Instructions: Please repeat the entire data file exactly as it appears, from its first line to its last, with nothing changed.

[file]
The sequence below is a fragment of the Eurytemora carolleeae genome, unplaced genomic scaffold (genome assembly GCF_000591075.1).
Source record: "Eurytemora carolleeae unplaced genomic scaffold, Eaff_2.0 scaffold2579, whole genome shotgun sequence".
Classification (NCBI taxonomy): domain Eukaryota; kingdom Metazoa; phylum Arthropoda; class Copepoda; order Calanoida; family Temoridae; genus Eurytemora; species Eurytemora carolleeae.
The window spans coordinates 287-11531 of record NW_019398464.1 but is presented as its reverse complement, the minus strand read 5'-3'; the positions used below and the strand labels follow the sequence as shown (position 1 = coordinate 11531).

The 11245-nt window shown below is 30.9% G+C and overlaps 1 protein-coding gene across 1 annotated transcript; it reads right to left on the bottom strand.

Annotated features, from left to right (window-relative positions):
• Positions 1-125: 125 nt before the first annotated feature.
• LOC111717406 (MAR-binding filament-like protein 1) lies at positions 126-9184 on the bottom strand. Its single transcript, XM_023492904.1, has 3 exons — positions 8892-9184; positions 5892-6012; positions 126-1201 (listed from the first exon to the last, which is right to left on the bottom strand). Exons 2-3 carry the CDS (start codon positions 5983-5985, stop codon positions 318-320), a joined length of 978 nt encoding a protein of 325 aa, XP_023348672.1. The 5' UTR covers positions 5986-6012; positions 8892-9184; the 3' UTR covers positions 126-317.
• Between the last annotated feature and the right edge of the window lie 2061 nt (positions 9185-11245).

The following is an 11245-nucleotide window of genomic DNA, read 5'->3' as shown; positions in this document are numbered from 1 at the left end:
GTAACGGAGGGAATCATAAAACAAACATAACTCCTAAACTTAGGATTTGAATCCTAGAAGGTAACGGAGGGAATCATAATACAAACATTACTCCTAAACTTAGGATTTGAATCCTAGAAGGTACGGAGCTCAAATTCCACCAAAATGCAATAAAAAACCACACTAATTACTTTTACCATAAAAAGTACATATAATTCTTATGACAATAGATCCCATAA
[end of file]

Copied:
The sequence below is a fragment of the Eurytemora carolleeae genome, unplaced genomic scaffold (genome assembly GCF_000591075.1).
Source record: "Eurytemora carolleeae unplaced genomic scaffold, Eaff_2.0 scaffold2579, whole genome shotgun sequence".
Classification (NCBI taxonomy): domain Eukaryota; kingdom Metazoa; phylum Arthropoda; class Copepoda; order Calanoida; family Temoridae; genus Eurytemora; species Eurytemora carolleeae.
The window spans coordinates 287-11531 of record NW_019398464.1 but is presented as its reverse complement, the minus strand read 5'-3'; the positions used below and the strand labels follow the sequence as shown (position 1 = coordinate 11531).

The 11245-nt window shown below is 30.9% G+C and overlaps 1 protein-coding gene across 1 annotated transcript; it reads right to left on the bottom strand.

Annotated features, from left to right (window-relative positions):
• Positions 1-125: 125 nt before the first annotated feature.
• LOC111717406 (MAR-binding filament-like protein 1) lies at positions 126-9184 on the bottom strand. Its single transcript, XM_023492904.1, has 3 exons — positions 8892-9184; positions 5892-6012; positions 126-1201 (listed from the first exon to the last, which is right to left on the bottom strand). Exons 2-3 carry the CDS (start codon positions 5983-5985, stop codon positions 318-320), a joined length of 978 nt encoding a protein of 325 aa, XP_023348672.1. The 5' UTR covers positions 5986-6012; positions 8892-9184; the 3' UTR covers positions 126-317.
• Between the last annotated feature and the right edge of the window lie 2061 nt (positions 9185-11245).

The following is an 11245-nucleotide window of genomic DNA, read 5'->3' as shown; positions in this document are numbered from 1 at the left end:
GTAACGGAGGGAATCATAAAACAAACATAACTCCTAAACTTAGGATTTGAATCCTAGAAGGTAACGGAGGGAATCATAATACAAACATTACTCCTAAACTTAGGATTTGAATCCTAGAAGGTACGGAGCTCAAATTCCACCAAAATGCAATAAAAAACCACACTAATTACTTTTACCATAAAAAGTACATATAATTCTTATGACAATAGATCCCATAA